Thinking Anglicans

Opinion – 30 March 2022

Helen King ViaMedia.News Strange Practices: Making Sense of the Church of England Today

Richard Lamey ViaMedia.News What You Do Matters More Than You Can Know…

Stephen Parsons Surviving Church The quest for integrity: Hillsong and the CofE

Colin Coward Unadulterated Love Honest to God, Goodbye to God, and the Jesus Myth

Subscribe
Notify of
guest
14 Comments
Oldest
Newest
Inline Feedbacks
View all comments
FrDavid H
FrDavid H
1 month ago

Colin Coward is surely correct when he observes the disjunction between “ faith and the belief system in today’s Church of England (which) seems to have internalised almost nothing of the freedom and energy released in the sixties and seventies”. Today’s evangelical denomination is concerned with a managerial obsession in promoting a simplistic, literalist religion which most ‘thinking’ people reject as laughable and incredible .No amount of managerial expertise will succeed in strengthening a Church which asks the nation to accept dogmatic nonsense.

Bob
Bob
Reply to  FrDavid H
1 month ago

How very condescending! Presumably only “unthinking” people are taken in by “a simplistic, literalist religion”.

FrDavid H
FrDavid H
Reply to  Bob
1 month ago

Yes

peterpi - Peter Gross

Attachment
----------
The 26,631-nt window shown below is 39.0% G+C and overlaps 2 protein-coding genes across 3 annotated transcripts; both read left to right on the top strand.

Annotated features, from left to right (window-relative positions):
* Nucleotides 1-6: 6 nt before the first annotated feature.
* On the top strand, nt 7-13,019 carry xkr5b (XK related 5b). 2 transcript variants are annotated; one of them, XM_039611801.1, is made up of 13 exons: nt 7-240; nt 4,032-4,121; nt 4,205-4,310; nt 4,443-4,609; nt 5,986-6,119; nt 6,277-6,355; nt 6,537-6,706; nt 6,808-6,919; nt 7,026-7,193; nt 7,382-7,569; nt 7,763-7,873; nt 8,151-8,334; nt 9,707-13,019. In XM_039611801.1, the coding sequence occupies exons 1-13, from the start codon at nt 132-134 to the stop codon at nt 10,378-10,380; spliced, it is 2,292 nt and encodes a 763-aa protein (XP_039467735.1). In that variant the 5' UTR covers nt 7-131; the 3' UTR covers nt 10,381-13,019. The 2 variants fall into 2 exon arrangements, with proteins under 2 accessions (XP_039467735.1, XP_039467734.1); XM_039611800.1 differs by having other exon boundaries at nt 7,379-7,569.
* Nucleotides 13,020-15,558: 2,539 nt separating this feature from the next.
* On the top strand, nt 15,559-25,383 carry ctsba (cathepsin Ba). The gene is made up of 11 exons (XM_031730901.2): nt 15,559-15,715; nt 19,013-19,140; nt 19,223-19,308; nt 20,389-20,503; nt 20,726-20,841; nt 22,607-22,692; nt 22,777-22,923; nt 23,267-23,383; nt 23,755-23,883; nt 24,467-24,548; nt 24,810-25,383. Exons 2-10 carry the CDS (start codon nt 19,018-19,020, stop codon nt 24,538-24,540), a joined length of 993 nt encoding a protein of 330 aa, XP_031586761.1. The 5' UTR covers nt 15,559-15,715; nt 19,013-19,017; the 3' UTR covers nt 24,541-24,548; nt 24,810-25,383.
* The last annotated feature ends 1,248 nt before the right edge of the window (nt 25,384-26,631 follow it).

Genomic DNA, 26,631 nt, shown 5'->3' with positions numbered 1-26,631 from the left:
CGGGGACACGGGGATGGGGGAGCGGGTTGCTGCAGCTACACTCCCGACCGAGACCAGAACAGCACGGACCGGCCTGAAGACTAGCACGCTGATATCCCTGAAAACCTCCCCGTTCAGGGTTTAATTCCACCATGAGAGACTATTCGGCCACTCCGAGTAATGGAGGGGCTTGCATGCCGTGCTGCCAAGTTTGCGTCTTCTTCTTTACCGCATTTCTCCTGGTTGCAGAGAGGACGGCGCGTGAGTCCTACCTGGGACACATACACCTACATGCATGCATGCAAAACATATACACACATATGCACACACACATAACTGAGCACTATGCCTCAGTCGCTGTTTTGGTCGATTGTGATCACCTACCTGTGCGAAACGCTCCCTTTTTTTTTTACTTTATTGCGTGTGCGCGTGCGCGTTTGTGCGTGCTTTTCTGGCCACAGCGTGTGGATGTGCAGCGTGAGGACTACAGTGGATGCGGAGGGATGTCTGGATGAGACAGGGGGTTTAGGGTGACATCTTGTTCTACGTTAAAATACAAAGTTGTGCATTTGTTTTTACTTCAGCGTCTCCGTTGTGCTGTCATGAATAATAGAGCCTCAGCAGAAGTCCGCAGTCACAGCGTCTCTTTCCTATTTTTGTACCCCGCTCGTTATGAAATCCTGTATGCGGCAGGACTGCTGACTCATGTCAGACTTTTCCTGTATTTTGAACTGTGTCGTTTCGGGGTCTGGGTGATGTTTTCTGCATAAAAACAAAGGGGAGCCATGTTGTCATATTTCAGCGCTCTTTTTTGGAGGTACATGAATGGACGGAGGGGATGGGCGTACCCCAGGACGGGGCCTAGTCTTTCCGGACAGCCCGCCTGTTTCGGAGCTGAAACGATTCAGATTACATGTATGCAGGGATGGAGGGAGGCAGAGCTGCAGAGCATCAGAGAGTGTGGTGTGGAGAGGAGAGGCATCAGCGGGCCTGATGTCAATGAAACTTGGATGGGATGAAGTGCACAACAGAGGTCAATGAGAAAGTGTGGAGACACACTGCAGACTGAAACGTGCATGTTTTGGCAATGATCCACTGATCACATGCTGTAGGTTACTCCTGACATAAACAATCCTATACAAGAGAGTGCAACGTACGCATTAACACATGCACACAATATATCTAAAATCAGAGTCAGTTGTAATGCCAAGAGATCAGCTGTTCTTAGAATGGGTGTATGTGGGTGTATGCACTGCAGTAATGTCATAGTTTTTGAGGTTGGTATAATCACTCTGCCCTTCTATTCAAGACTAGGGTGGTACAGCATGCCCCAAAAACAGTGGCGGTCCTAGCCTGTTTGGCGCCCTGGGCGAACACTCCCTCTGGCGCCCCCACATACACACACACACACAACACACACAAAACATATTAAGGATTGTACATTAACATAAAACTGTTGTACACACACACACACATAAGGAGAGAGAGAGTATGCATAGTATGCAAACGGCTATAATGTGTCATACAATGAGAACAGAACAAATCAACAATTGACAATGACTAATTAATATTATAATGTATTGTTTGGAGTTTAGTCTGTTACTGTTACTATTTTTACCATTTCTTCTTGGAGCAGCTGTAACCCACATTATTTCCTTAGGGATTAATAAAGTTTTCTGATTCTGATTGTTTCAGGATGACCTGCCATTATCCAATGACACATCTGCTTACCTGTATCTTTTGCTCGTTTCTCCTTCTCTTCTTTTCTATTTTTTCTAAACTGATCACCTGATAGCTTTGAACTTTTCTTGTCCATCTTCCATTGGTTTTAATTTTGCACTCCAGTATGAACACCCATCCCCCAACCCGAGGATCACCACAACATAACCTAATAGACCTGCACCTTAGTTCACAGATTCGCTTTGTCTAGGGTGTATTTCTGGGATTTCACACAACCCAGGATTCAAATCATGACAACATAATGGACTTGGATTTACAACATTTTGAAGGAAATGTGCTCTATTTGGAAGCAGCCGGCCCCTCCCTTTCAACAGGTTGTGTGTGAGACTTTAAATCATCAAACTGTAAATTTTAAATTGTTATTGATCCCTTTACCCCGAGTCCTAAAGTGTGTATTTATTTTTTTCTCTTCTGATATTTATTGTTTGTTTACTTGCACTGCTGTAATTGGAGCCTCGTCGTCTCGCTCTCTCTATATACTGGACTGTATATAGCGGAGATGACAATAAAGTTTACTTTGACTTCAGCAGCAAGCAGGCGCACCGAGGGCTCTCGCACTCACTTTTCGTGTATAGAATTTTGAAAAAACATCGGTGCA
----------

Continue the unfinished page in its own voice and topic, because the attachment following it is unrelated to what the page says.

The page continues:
peterpi - Peter Gross
Reply to  FrDavid H
1 month ago

Yes and Thank You! Evangelicalism and conservatism are about making the world safe, known, filled only with people of your own kind, with no ambiguity, no complexity, no thinking. I’ll never forget going to a presentation by an evangelical anti-gay speaker (know your enemy!) who was lesbian until she discovered, allegedly with the help of Jesus, that she liked men after all and became conservative Christian and straight (that she might be bisexual never occurred to her, I guess, or was too non-binary and non-dualistic) and hearing her imagining a world where everyone looked like everyone else and acted the… Read more »

#churchtoo
#churchtoo
Reply to  peterpi - Peter Gross
1 month ago

I really like the phrase ‘donate your mind as well as your money’s it’s spot on

peterpi - Peter Gross
peterpi - Peter Gross
1 month ago

“Any religion that limits God to specific beliefs, creeds, doctrines and dogmas is doing a psychological service to its adherents, but is reducing the infinite to manageable and safe proportions.” Absolutely spot on! and I wish Mr. Coward made more clear who the author of that quote is. When Karl Marx allegedly said religion is the opiate of the masses, I think he meant this, along with central authorities, governmental and religious, using religion to pacify the population into ignoring the authorities’ vast wealth and power while the main population lives in disease-ridden poverty. Don’t worry, yes, you’re in a… Read more »

Last edited 1 month ago by peterpi - Peter Gross
Andrew Welsby
Andrew Welsby
Reply to  peterpi - Peter Gross
1 month ago

There are indeed other sources that sell Chris Scott’s book. I bought mine online and read it yesterday and like peterpi found much in it that resonated very deeply with my own thoughts. I remember watching a TV documentary a while back which explored the commonest causes of death in the 16th century: poor diet / chimney design / drowning / basic hygeine / childbirth / the popularity of “home remedies” (the Tudors thought that were follwing sound medical advice) and so on. Most interestingly, sexually transmitted diseases were a common cause of death. The ‘pox’, it was believed was… Read more »

Rod Gillis
Rod Gillis
1 month ago